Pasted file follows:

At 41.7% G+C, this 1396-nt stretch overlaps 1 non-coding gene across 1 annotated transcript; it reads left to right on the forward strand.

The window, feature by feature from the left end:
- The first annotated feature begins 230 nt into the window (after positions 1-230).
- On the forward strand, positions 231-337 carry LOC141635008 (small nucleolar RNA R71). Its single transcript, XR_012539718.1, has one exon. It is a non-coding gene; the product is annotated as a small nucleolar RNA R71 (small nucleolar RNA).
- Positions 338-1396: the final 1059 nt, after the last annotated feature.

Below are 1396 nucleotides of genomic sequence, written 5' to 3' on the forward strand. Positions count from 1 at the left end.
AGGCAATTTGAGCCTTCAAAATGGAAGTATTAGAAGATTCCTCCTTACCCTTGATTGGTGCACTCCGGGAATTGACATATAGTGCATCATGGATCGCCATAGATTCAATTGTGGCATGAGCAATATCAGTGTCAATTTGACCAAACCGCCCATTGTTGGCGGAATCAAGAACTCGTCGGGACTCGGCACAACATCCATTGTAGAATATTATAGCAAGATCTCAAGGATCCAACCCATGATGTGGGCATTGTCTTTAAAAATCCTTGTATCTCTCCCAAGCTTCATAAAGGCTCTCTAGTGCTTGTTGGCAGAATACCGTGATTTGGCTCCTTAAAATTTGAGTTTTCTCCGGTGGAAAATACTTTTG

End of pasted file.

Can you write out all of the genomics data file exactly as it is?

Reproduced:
At 41.7% G+C, this 1396-nt stretch overlaps 1 non-coding gene across 1 annotated transcript; it reads left to right on the forward strand.

The window, feature by feature from the left end:
- The first annotated feature begins 230 nt into the window (after positions 1-230).
- On the forward strand, positions 231-337 carry LOC141635008 (small nucleolar RNA R71). Its single transcript, XR_012539718.1, has one exon. It is a non-coding gene; the product is annotated as a small nucleolar RNA R71 (small nucleolar RNA).
- Positions 338-1396: the final 1059 nt, after the last annotated feature.

Below are 1396 nucleotides of genomic sequence, written 5' to 3' on the forward strand. Positions count from 1 at the left end.
AGGCAATTTGAGCCTTCAAAATGGAAGTATTAGAAGATTCCTCCTTACCCTTGATTGGTGCACTCCGGGAATTGACATATAGTGCATCATGGATCGCCATAGATTCAATTGTGGCATGAGCAATATCAGTGTCAATTTGACCAAACCGCCCATTGTTGGCGGAATCAAGAACTCGTCGGGACTCGGCACAACATCCATTGTAGAATATTATAGCAAGATCTCAAGGATCCAACCCATGATGTGGGCATTGTCTTTAAAAATCCTTGTATCTCTCCCAAGCTTCATAAAGGCTCTCTAGTGCTTGTTGGCAGAATACCGTGATTTGGCTCCTTAAAATTTGAGTTTTCTCCGGTGGAAAATACTTTTG